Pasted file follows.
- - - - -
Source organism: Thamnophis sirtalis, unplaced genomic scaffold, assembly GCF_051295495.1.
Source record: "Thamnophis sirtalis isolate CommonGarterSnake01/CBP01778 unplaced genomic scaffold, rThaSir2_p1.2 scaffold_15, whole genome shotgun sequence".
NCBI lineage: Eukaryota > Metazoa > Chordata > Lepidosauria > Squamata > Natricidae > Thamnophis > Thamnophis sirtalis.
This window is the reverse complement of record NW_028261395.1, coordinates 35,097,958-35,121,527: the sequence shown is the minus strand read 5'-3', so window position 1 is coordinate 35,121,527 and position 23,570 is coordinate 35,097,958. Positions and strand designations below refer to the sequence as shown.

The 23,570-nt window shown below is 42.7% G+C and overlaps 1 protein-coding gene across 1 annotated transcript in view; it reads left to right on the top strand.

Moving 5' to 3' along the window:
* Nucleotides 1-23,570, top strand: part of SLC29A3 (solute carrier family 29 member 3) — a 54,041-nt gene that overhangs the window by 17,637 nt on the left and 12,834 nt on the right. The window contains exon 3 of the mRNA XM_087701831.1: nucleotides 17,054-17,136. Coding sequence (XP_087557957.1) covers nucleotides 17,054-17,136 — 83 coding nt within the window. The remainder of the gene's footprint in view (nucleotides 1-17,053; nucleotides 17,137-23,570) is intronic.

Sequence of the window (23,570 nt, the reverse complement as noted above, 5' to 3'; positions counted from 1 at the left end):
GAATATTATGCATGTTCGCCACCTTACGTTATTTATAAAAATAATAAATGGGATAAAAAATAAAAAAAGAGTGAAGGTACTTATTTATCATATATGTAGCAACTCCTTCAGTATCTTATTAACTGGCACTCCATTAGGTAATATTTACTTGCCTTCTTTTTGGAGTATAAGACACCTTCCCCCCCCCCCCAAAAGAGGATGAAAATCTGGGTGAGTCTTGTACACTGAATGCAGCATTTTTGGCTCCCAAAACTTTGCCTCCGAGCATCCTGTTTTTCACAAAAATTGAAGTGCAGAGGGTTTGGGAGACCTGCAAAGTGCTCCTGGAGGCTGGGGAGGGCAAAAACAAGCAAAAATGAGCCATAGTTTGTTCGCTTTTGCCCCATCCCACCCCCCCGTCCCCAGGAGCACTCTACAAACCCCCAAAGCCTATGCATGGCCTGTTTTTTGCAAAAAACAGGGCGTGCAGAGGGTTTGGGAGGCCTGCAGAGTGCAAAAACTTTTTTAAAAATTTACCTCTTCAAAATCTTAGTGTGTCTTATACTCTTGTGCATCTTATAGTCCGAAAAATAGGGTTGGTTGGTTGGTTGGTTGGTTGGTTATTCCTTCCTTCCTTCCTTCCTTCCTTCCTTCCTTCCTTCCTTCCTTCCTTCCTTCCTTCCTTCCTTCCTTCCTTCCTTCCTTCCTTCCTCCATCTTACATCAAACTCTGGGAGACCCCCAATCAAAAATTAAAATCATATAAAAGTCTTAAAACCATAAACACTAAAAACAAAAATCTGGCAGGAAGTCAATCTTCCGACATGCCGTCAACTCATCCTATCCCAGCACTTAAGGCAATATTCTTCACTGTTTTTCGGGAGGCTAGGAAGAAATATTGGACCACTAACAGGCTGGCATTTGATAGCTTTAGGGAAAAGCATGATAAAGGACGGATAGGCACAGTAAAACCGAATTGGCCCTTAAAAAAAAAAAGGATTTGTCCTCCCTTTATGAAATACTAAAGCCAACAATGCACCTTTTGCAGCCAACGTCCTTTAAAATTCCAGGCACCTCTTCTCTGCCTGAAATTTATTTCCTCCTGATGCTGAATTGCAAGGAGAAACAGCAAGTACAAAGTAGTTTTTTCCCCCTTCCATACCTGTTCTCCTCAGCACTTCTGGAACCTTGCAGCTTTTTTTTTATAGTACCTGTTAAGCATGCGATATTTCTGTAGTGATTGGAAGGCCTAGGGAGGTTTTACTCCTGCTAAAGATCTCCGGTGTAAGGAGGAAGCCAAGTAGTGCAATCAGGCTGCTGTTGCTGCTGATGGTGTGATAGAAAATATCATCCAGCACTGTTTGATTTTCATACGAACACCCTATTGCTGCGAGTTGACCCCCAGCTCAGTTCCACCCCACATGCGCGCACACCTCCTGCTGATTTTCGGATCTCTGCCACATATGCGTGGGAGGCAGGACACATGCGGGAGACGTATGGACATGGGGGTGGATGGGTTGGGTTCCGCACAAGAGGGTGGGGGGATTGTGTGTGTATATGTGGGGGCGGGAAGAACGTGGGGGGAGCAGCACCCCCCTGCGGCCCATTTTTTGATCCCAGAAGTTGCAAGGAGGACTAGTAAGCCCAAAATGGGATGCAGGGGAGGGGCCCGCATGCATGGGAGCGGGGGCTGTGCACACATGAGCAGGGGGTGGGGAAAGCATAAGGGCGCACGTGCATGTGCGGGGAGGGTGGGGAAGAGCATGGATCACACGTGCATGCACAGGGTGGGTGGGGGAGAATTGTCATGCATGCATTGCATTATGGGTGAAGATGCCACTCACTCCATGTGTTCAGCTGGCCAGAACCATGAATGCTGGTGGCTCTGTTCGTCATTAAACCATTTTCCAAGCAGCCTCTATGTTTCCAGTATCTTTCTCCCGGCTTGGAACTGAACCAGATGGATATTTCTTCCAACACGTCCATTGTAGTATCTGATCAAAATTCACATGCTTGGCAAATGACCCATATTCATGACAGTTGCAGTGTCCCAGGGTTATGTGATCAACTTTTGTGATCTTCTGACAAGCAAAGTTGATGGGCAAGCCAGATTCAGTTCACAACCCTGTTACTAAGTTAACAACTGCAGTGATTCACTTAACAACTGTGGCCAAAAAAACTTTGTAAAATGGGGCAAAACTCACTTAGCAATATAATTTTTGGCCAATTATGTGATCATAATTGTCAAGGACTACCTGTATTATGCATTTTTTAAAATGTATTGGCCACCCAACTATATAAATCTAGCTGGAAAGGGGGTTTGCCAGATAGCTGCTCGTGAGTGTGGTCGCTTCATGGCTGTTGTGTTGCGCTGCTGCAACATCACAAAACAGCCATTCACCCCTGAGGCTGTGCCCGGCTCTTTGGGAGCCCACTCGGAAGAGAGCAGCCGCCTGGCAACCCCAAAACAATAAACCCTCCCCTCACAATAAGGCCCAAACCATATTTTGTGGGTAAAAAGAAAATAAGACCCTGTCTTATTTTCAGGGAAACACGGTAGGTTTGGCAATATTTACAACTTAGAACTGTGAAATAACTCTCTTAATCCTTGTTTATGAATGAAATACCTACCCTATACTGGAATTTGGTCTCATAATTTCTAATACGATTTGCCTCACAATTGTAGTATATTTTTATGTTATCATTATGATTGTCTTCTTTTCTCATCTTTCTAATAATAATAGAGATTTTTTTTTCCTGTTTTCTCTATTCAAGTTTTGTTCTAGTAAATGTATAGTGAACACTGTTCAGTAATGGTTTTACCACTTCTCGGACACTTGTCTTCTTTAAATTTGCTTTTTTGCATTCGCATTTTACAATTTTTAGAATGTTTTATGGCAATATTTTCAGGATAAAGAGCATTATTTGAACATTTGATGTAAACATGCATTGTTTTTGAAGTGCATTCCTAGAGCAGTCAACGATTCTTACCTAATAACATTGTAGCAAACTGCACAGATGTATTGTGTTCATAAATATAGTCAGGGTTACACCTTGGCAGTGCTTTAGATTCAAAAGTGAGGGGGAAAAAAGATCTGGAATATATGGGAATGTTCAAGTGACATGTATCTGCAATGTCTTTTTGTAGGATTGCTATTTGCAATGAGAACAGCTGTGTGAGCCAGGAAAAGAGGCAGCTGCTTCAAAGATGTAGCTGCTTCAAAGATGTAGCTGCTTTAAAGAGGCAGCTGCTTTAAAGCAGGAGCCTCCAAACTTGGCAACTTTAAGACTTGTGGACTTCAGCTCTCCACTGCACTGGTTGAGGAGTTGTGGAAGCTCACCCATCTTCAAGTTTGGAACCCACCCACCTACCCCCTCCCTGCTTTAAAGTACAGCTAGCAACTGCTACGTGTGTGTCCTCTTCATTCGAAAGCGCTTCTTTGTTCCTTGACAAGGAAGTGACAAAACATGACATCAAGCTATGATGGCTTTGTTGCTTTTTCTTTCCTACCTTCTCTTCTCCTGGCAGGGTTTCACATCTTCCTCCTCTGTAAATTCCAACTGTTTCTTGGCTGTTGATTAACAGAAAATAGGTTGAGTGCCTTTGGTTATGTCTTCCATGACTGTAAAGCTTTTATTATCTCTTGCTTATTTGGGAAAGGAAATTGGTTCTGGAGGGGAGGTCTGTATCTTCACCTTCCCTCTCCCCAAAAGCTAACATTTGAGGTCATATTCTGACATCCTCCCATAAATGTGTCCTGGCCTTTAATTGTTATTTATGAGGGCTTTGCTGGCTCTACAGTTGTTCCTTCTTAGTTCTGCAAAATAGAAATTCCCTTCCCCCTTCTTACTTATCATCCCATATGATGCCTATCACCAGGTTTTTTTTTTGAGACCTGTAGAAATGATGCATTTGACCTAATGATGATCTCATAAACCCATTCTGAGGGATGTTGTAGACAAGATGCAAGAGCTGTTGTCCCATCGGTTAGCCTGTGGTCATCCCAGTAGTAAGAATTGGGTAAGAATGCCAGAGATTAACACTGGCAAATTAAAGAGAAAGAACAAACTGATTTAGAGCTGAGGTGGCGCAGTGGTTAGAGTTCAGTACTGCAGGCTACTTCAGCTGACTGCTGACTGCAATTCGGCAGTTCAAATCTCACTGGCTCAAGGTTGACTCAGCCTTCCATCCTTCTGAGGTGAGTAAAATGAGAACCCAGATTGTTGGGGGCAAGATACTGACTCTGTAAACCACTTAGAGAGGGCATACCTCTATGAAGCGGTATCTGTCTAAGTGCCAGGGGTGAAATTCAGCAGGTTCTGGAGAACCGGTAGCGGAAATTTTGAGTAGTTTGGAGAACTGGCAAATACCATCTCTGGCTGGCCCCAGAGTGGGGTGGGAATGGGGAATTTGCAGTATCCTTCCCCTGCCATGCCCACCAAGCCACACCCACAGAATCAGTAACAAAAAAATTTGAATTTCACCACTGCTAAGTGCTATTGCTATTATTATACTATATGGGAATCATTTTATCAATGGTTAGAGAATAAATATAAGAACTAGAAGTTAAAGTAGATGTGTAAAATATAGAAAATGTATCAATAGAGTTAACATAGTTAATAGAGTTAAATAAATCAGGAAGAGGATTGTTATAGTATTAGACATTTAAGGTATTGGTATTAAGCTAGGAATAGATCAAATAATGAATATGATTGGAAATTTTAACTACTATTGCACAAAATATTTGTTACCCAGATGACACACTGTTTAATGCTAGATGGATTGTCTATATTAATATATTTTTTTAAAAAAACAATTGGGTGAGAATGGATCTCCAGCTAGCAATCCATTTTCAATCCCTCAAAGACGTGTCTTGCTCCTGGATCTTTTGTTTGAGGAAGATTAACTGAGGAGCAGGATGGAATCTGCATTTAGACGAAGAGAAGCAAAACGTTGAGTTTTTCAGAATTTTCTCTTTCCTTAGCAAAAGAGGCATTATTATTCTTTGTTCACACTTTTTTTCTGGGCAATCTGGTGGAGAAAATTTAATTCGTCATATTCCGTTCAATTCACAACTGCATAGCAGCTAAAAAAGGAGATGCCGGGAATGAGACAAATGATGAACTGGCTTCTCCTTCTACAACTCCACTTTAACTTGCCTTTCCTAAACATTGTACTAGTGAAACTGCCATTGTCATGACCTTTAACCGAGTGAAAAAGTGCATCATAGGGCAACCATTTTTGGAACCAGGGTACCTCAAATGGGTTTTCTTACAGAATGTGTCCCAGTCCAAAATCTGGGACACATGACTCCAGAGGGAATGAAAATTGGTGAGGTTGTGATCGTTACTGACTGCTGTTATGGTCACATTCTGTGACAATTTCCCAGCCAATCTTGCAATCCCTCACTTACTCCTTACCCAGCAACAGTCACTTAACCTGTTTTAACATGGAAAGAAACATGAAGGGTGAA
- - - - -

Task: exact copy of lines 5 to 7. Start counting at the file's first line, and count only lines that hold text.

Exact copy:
The 23,570-nt window shown below is 42.7% G+C and overlaps 1 protein-coding gene across 1 annotated transcript in view; it reads left to right on the top strand.

Moving 5' to 3' along the window:
* Nucleotides 1-23,570, top strand: part of SLC29A3 (solute carrier family 29 member 3) — a 54,041-nt gene that overhangs the window by 17,637 nt on the left and 12,834 nt on the right. The window contains exon 3 of the mRNA XM_087701831.1: nucleotides 17,054-17,136. Coding sequence (XP_087557957.1) covers nucleotides 17,054-17,136 — 83 coding nt within the window. The remainder of the gene's footprint in view (nucleotides 1-17,053; nucleotides 17,137-23,570) is intronic.